Thoughts for May 26 from Fr Willie Doyle

Dear Sir — One is often struck, on glancing over the papers, at the numerous appeals made to provide ‘comforts for our troops,’ but no one ever seems to think that the souls of those who have fallen in battle may possibly be in need of much greater comfort than the bodies of their comrades who survive .

With all the spiritual help now at their disposal, even in the very firing line, we may be fairly confident that few, if any, of our Catholic men are unprepared to meet Almighty God. That does not mean they are fit for Heaven. God’s justice must be fully satisfied, and the debt of forgiven sin fully atoned for in Purgatory. Hence I venture to appeal to the great charity of your readers to provide ‘comforts for our dead soldiers’ by having Masses offered for their souls. Remembrance of our dead and gratitude are virtues dear to every Irish heart. Our brave lads have suffered and fought and died for us. They have nobly given their lives for God and country. It is now our turn to make some slight sacrifice, so that they may soon enter into the joy of eternal rest. — Very faithfully yours, NEMO. 

COMMENT: This letter appeared in the Irish Catholic on this day in 1917. The author was, of course, Fr Doyle himself, who, due to his characteristic humility, wished to disguise his identity and write under a pseudonym. 

Was there any limit to his care for the soldiers? He looked after their physical needs, he shared his meagre food with them, he gave up all comfort and even life itself in order to bring the sacraments to them. And here, in the midst of all his other activities, he found time to write a letter back home to encourage Masses for the dead. What a simple, yet loving, act this was. He was willing to sacrifice his time to provide aid for the souls of Irish soldiers in purgatory. 

Perhaps we can examine our conscience on this issue today. Do we pray for the dead? Do we remember our deceased loved ones? Do we take time out of our busy lives to write letters or emails to those who would appreciate it? Do we write letters to newspapers to defend the Church in the midst of the persecutions she faces in these times? If Fr Doyle, facing death every day, found time to do this, do we have any real excuse? 

Today is also the feast of St Philip Neri, who died in 1595. St Philip is one of those remarkable, lovable saints. There are many aspects of St Philip’s life that are similar to that of Fr Doyle’s. Both were renowned for their cheerfulness and love of practical jokes; both had a very affectionate and passionate love for Christ which revealed itself with the tenderness with which they greeted religious items and statues; both longed to go on the missions but could not – St Philip understood that Rome was to be his Indies. Both were devoted to the ministry of the Confessional. In fact, St Philip was one of the truly great confessors who was given the mystical gift of reading souls. In relation to today’s quote from Fr Doyle about the souls in Purgatory, we can recall that St Philip was always concerned about these departed souls, and when he approached death he begged those whose confessions he heard to say a rosary for his own soul after death. St Philip is one of those very lovable saints who is perhaps not as widely known today as he should be, especially in English speaking countries.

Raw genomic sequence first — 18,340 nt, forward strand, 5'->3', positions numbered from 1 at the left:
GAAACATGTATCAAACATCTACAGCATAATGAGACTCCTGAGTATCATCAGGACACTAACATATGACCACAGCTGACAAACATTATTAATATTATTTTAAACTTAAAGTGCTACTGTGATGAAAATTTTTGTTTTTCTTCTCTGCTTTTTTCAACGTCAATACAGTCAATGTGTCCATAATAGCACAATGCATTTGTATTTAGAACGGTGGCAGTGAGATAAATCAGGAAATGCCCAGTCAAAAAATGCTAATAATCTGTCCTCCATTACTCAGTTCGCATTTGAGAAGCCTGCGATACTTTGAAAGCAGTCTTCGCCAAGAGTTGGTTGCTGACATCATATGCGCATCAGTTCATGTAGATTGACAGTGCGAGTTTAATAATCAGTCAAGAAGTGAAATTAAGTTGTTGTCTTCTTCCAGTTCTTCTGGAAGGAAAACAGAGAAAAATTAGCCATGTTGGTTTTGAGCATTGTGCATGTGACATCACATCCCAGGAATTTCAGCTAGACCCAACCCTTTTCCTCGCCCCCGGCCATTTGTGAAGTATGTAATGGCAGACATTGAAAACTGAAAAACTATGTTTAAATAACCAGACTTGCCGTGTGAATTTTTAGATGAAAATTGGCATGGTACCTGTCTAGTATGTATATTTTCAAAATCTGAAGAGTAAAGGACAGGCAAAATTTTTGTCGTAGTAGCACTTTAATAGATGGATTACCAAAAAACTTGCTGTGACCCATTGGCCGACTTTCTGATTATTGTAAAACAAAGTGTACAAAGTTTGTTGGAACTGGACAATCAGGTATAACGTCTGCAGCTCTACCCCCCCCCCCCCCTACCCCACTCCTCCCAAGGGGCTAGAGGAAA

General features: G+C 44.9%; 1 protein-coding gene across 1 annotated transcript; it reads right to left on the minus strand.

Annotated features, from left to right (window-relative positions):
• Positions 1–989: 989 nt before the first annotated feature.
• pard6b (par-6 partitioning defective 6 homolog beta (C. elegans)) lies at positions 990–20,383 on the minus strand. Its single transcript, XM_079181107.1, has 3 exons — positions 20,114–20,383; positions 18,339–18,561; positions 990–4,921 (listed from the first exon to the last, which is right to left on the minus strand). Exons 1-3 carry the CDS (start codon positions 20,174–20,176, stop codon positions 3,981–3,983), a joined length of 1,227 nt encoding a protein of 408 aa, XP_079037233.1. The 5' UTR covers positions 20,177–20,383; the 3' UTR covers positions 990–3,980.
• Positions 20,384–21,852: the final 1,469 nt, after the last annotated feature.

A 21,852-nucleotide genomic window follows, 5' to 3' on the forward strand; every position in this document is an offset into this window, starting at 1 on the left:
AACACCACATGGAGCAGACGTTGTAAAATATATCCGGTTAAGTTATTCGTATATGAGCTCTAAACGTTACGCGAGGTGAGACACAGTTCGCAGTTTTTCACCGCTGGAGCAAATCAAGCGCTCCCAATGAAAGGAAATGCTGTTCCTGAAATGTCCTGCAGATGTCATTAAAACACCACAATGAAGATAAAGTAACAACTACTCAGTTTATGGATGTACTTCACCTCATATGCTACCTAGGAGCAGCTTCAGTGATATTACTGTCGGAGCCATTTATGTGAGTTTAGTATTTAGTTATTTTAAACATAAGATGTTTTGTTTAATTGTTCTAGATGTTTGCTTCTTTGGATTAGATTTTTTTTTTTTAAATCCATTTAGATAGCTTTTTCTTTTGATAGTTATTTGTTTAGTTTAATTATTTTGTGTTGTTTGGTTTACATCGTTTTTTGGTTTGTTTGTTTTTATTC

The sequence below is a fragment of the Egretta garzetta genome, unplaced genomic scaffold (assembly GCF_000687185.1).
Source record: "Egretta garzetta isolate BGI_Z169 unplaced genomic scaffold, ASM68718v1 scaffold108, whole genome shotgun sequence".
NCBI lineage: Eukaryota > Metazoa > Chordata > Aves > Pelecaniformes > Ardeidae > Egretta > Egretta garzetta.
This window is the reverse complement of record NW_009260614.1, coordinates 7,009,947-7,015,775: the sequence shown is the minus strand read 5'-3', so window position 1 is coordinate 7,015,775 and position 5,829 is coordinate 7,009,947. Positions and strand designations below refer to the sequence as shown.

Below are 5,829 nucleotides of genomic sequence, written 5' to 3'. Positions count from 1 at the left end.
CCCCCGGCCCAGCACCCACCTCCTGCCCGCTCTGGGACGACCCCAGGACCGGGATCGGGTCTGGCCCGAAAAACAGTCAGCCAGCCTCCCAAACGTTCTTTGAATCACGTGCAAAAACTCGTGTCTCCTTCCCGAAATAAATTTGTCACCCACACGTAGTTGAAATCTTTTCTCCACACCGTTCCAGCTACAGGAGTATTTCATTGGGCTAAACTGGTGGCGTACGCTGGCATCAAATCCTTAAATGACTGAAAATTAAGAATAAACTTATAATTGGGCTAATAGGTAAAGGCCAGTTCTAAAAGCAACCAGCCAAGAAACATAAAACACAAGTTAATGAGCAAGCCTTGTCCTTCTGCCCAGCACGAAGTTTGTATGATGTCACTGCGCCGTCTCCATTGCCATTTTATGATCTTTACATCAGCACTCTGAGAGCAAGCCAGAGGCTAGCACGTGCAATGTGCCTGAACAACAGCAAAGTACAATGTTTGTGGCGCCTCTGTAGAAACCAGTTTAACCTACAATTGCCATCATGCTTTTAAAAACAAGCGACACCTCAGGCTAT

Remarkably, St Philip also has a military connection – he is the patron saint of the US Special Forces. I’m not quite sure why, so if anybody knows please leave a comment!

5 thoughts on “Thoughts for May 26 from Fr Willie Doyle

  1. “St Phillip Neri was selected as the Patron Saint of Special Forces because he embodied the traits of the ideal Special Forces Soldier, Selfless, Superb Teacher, and Inspirational Leader.” ( Other US Army patrons: St. Maurice (infantry),St. George (armor), St. Barbara (artillery), St. Michael (airborne )

  2. Fr Doyle’s request here is one that needs to be emphasised today where we have so many instant’canonisations’ – and I don’t mean the ‘Santo Subito’ that many asked for when Blessed John Paul was being buried. I will use this letter at funerals and on other appropriate occasions.

    The instant’canonisations’ seem to have become common in Ireland, though they’re not as common in the Philippines. Many church funerals too have become ‘ celebrations of the life of so-and-so’ instead of requiem Masses. A celebration of the life of the deceased would be quite appropriate at the wake or at the meal that follows funerals in Ireland today.

    It’s good that many still say ‘God rest his soul’ and the like. I hear it from time to time on Irish radio. One broadcaster who uses it frequently is Gay Byrne, God bless him.

    Father Willie Doyle, unlike St Philip Neri, didn’t order that all his writing be burned after his death. Thank God for that!

  3. Fr. Doyle actually left a note that his private notes/diaries/correspondence be burned upon his death. After Fr. Doyle’s death his brother, Fr. Charles Doyle, SJ, went to dispose of his personal effects. He consulted with Fr. Willie Doyle’s Jesuit Superior and the Superior decided to go against his wishes and preserve most of his writings. (O’Rahilly, pp xvi – xviii.)

  4. Fr Coyle: Yes, I agree on the issue of “instant canonisations”. It is really a problem in Ireland, and it is most unfair both to the deceased and to those attending the funeral. There are two things we should do at a funeral: pray for the dead, and remember that we will inevitably follow them one day, perhaps sooner that we might like to imagine.

    Dave: you are correct about Fr Doyle’s writings. However, I suspect that there are quite a lot of other materials that have never made it into the public domain that O’Rahilly hints at in passing.

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